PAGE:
Wisconsin Alumni Research Foundation

Health Monitoring and Imaging System for Concrete Structures
WiSys: T180044WO01

Inventors: Hanwan Jiang, Hanyu Zhan, Ruinian Jiang

WiSys is currently seeking strategic partners operating in the non-destructive testing industry interested in further developing this novel health monitoring system for concrete structures, ultimately providing a route to market for its commercialization.
As of 2016, 39% of the total 614,387 bridges in the US had exceed their design lives. In China, almost 10% of its 779,159 bridges are classified as structurally deficient. Other countries in South America and Europe are facing similar challenges. With an estimated rehabilitation cost in the US alone estimated to reach $123 billion, the development and adoption of new technologies enabling early, non-destructive testing (NDT) of damage in concrete structures will be critical. Evidence of this increasing demand is the growing market for NDT equipment and inspection services, which is estimated to reach $26.4 billion by 2024. Currently, there are a number of NDT techniques on the market, however, they are either not sensitive to minor interior changes in concrete such as small cracking and stress changes, or not applicable to full-size structures on site. As such, there is a clear and unmet need for the development of a comprehensive system capable of generating images of the cracking, damage and subtle stress changes inside as well as on the surface of concrete structures.
The Invention
An assistant professor in civil engineering at the University of Wisconsin-Platteville in partnership with an electrical engineer from New Mexico State University, has developed a comprehensive monitoring system capable of identifying interior defects and stress in concrete structures such as bridges. By combining sensor technology with an ultrasound signal generator, multi-channel data acquisition and proprietary data processing algorithms, the interior conditions in any cross section of a bridge can be visualized in 3D. With this technology, small stress changes in the order of 0.1Mpa and cracks as thin as a human hair are detected. Such a combined system provides competitive advantage over existing methods that solely measure stress changes and rely on installation of strain gauges on the surface or inside concrete structures. These methods only provide for measurement of stress changes at the locations where sensors are placed, creating gaps in the evaluation of stress change. In addition, with current technology, holes must be drilled and patched for sensor placement and bridges must be taken out of service during testing. The proposed technology provides for a more absolute evaluation of not only changes in stress but also identification of cracks, does not require drilling of holes and can be used on in-service bridges, saving time, money and providing a more comprehensive assessment of bridge health.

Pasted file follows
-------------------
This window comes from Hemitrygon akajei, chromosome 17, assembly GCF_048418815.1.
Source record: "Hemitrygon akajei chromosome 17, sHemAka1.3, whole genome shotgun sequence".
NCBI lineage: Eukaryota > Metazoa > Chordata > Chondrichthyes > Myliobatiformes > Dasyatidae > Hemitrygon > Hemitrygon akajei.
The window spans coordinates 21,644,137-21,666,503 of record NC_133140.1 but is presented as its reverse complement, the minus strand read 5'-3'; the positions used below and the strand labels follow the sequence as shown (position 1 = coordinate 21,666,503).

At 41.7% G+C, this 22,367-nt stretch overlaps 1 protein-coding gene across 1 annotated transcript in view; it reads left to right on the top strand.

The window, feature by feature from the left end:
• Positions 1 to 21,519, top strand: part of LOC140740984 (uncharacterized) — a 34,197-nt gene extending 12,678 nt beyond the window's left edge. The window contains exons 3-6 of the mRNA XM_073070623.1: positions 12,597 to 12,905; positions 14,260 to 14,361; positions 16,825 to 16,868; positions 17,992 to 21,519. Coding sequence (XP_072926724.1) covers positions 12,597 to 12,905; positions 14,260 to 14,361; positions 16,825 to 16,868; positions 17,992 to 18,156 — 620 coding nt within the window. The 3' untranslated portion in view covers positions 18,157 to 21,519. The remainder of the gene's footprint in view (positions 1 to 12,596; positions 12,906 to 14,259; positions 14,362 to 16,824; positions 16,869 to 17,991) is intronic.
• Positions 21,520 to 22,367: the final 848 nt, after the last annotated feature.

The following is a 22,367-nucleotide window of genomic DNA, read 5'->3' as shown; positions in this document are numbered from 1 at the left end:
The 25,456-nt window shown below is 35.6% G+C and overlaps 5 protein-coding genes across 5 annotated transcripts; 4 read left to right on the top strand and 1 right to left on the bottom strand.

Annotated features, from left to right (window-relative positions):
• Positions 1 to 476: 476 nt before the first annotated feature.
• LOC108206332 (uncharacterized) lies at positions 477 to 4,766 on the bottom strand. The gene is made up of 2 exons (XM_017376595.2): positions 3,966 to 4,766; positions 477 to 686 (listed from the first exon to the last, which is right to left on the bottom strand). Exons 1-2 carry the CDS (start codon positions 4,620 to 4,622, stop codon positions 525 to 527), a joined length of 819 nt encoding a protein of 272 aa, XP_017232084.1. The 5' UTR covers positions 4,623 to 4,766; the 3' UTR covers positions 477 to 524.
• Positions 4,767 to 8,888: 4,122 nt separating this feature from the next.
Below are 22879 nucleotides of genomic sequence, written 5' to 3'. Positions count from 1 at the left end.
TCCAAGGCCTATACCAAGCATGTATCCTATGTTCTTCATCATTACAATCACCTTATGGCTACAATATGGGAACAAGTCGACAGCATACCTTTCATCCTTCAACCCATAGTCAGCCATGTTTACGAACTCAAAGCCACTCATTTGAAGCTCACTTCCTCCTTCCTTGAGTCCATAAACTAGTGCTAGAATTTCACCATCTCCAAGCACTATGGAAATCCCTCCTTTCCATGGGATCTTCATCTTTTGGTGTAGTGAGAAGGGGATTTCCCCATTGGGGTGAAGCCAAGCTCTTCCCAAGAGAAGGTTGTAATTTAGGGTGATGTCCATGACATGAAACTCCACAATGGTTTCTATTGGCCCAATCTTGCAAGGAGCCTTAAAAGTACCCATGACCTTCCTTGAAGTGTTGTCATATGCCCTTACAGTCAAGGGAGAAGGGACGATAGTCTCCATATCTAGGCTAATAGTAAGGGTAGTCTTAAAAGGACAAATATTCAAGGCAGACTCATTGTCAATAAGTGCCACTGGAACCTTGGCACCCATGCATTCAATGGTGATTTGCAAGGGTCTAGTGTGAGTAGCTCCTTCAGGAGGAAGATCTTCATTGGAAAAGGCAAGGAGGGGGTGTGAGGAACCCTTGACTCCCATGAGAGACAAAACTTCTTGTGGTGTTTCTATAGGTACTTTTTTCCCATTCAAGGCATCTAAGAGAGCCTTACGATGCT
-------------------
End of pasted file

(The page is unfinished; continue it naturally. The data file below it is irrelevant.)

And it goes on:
• Structural health monitoring and non-destructive testing for concrete infrastructures including bridges, buildings, mines, tunnels, dams and other earth structures.
Key Benefits
  • Capable of assessing large volumes of structures by using an array of installed sensors (no drilling required);
  • Capable of detecting interior micro-defects (e.g. cracks) and weak stress changes with high degree of accuracy with in-service bridges (e.g. traffic does not need to be closed);
  • Capable of generating 3-dimensional images in real-time enabling the evaluation of damage level and stress change on site (for immediate damage) and over time (for health monitoring).
Stage of Development
A fully functional prototype system has been developed and in-lab and in-field testing have been completed.
For current licensing status, please contact Jennifer Souter at [javascript protected email address] or (608) 316-4131